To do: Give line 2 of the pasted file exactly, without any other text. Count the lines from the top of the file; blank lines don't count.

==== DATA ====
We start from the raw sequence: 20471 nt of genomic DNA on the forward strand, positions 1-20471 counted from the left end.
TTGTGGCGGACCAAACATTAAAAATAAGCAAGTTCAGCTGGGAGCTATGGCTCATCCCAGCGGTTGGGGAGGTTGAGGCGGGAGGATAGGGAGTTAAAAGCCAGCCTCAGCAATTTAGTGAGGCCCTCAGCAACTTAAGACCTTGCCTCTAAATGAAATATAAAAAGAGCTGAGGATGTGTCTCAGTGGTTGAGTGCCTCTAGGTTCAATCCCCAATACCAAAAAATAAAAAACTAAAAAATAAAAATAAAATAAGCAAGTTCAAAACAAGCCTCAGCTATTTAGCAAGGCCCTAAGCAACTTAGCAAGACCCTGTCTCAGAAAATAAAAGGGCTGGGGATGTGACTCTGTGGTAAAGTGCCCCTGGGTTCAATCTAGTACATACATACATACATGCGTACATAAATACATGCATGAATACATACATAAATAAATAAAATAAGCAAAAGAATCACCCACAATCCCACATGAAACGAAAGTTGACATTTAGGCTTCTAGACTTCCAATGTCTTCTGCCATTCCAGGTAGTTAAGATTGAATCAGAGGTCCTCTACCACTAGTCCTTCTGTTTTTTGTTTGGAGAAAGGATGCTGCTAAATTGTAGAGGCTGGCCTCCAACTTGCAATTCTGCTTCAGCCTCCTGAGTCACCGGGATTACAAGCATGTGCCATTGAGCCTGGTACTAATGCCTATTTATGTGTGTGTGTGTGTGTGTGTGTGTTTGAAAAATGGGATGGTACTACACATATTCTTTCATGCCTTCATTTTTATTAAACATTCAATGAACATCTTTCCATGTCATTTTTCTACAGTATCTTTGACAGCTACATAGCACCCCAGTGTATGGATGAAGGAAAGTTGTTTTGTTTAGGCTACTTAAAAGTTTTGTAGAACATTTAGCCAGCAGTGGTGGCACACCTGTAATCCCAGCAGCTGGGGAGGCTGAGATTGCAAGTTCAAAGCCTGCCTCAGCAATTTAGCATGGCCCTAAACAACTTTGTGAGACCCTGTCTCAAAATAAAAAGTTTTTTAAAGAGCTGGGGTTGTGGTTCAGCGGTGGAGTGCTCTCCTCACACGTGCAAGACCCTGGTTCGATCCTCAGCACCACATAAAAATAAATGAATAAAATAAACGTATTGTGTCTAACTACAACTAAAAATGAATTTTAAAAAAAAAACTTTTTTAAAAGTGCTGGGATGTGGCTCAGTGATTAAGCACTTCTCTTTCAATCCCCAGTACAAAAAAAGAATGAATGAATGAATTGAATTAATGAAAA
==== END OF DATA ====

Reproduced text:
TTGTGGCGGACCAAACATTAAAAATAAGCAAGTTCAGCTGGGAGCTATGGCTCATCCCAGCGGTTGGGGAGGTTGAGGCGGGAGGATAGGGAGTTAAAAGCCAGCCTCAGCAATTTAGTGAGGCCCTCAGCAACTTAAGACCTTGCCTCTAAATGAAATATAAAAAGAGCTGAGGATGTGTCTCAGTGGTTGAGTGCCTCTAGGTTCAATCCCCAATACCAAAAAATAAAAAACTAAAAAATAAAAATAAAATAAGCAAGTTCAAAACAAGCCTCAGCTATTTAGCAAGGCCCTAAGCAACTTAGCAAGACCCTGTCTCAGAAAATAAAAGGGCTGGGGATGTGACTCTGTGGTAAAGTGCCCCTGGGTTCAATCTAGTACATACATACATACATGCGTACATAAATACATGCATGAATACATACATAAATAAATAAAATAAGCAAAAGAATCACCCACAATCCCACATGAAACGAAAGTTGACATTTAGGCTTCTAGACTTCCAATGTCTTCTGCCATTCCAGGTAGTTAAGATTGAATCAGAGGTCCTCTACCACTAGTCCTTCTGTTTTTTGTTTGGAGAAAGGATGCTGCTAAATTGTAGAGGCTGGCCTCCAACTTGCAATTCTGCTTCAGCCTCCTGAGTCACCGGGATTACAAGCATGTGCCATTGAGCCTGGTACTAATGCCTATTTATGTGTGTGTGTGTGTGTGTGTGTGTTTGAAAAATGGGATGGTACTACACATATTCTTTCATGCCTTCATTTTTATTAAACATTCAATGAACATCTTTCCATGTCATTTTTCTACAGTATCTTTGACAGCTACATAGCACCCCAGTGTATGGATGAAGGAAAGTTGTTTTGTTTAGGCTACTTAAAAGTTTTGTAGAACATTTAGCCAGCAGTGGTGGCACACCTGTAATCCCAGCAGCTGGGGAGGCTGAGATTGCAAGTTCAAAGCCTGCCTCAGCAATTTAGCATGGCCCTAAACAACTTTGTGAGACCCTGTCTCAAAATAAAAAGTTTTTTAAAGAGCTGGGGTTGTGGTTCAGCGGTGGAGTGCTCTCCTCACACGTGCAAGACCCTGGTTCGATCCTCAGCACCACATAAAAATAAATGAATAAAATAAACGTATTGTGTCTAACTACAACTAAAAATGAATTTTAAAAAAAAAACTTTTTTAAAAGTGCTGGGATGTGGCTCAGTGATTAAGCACTTCTCTTTCAATCCCCAGTACAAAAAAAGAATGAATGAATGAATTGAATTAATGAAAA